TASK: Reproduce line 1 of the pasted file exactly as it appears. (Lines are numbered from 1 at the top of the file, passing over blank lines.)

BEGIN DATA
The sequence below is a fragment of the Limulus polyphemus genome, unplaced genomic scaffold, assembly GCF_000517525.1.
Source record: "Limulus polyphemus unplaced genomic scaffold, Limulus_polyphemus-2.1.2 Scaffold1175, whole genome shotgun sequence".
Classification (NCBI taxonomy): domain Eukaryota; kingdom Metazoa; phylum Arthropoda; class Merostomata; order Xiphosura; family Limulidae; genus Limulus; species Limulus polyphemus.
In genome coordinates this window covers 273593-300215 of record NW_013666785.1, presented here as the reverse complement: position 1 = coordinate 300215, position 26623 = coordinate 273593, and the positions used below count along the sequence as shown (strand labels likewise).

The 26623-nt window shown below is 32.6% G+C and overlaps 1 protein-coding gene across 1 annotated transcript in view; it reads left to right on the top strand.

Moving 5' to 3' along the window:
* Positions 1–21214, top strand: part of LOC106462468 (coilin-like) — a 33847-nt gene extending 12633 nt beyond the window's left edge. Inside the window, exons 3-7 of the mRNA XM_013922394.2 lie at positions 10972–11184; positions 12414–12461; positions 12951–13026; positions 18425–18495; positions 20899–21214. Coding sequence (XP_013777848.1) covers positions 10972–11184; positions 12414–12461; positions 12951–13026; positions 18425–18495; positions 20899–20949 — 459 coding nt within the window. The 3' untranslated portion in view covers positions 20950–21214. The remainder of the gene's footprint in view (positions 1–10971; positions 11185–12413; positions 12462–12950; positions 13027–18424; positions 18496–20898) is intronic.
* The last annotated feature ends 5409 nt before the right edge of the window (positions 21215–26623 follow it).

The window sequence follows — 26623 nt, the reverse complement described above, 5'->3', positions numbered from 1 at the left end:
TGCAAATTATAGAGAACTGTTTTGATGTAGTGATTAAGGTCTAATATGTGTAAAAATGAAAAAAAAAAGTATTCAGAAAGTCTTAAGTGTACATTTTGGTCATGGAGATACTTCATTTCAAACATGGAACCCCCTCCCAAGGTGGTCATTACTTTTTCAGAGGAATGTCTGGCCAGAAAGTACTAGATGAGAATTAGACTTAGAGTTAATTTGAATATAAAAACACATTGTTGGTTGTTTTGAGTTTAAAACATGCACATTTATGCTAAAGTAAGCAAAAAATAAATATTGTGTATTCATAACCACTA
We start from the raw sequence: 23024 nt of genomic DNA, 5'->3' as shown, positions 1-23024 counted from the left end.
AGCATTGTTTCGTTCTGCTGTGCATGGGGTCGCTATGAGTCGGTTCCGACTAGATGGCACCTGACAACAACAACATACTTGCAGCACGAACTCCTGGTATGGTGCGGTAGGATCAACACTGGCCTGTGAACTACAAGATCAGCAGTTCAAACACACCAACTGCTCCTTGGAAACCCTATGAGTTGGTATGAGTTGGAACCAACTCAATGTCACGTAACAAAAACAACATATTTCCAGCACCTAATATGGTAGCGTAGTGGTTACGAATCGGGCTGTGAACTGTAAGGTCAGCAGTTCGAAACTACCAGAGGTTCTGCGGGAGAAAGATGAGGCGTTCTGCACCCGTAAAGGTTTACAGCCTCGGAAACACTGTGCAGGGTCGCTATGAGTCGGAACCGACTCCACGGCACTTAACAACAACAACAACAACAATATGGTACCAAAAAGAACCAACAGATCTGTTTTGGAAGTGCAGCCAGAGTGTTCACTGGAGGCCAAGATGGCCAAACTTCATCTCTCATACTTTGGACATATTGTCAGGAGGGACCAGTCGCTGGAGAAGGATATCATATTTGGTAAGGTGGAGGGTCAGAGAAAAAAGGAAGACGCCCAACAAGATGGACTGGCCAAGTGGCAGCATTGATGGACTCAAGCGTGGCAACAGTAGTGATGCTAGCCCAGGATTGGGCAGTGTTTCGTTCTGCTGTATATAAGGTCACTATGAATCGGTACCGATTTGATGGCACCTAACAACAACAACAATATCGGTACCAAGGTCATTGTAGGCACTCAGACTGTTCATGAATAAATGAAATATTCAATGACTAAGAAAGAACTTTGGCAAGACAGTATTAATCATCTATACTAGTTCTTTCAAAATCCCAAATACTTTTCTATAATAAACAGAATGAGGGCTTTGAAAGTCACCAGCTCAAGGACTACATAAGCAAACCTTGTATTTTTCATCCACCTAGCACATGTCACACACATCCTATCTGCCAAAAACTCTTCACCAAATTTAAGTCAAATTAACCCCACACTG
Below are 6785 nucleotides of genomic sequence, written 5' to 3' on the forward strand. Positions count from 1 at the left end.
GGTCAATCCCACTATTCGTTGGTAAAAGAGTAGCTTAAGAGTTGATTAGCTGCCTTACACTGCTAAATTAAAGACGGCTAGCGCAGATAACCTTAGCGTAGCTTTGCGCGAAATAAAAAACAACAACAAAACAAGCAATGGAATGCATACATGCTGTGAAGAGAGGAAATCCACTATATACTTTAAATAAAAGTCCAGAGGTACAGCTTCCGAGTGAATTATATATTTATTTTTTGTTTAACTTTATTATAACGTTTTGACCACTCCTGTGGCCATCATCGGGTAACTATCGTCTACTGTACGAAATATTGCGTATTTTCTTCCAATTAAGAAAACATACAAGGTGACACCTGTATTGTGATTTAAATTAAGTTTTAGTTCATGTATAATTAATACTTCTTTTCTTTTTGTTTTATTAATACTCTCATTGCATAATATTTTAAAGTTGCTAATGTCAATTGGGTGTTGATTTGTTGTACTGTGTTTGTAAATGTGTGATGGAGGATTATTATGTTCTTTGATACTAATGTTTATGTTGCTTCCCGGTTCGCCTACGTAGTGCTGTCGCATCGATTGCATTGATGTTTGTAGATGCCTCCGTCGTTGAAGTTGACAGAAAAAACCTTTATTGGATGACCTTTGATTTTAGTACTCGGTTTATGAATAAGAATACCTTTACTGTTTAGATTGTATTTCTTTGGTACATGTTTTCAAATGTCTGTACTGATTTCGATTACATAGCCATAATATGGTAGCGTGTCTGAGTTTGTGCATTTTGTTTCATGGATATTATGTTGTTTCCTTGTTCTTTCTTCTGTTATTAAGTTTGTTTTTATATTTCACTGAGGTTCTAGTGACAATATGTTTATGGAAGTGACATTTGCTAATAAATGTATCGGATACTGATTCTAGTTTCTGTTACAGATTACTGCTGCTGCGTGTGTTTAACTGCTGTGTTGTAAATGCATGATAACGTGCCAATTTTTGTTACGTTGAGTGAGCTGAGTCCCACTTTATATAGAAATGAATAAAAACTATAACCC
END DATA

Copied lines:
The sequence below is a fragment of the Limulus polyphemus genome, unplaced genomic scaffold, assembly GCF_000517525.1.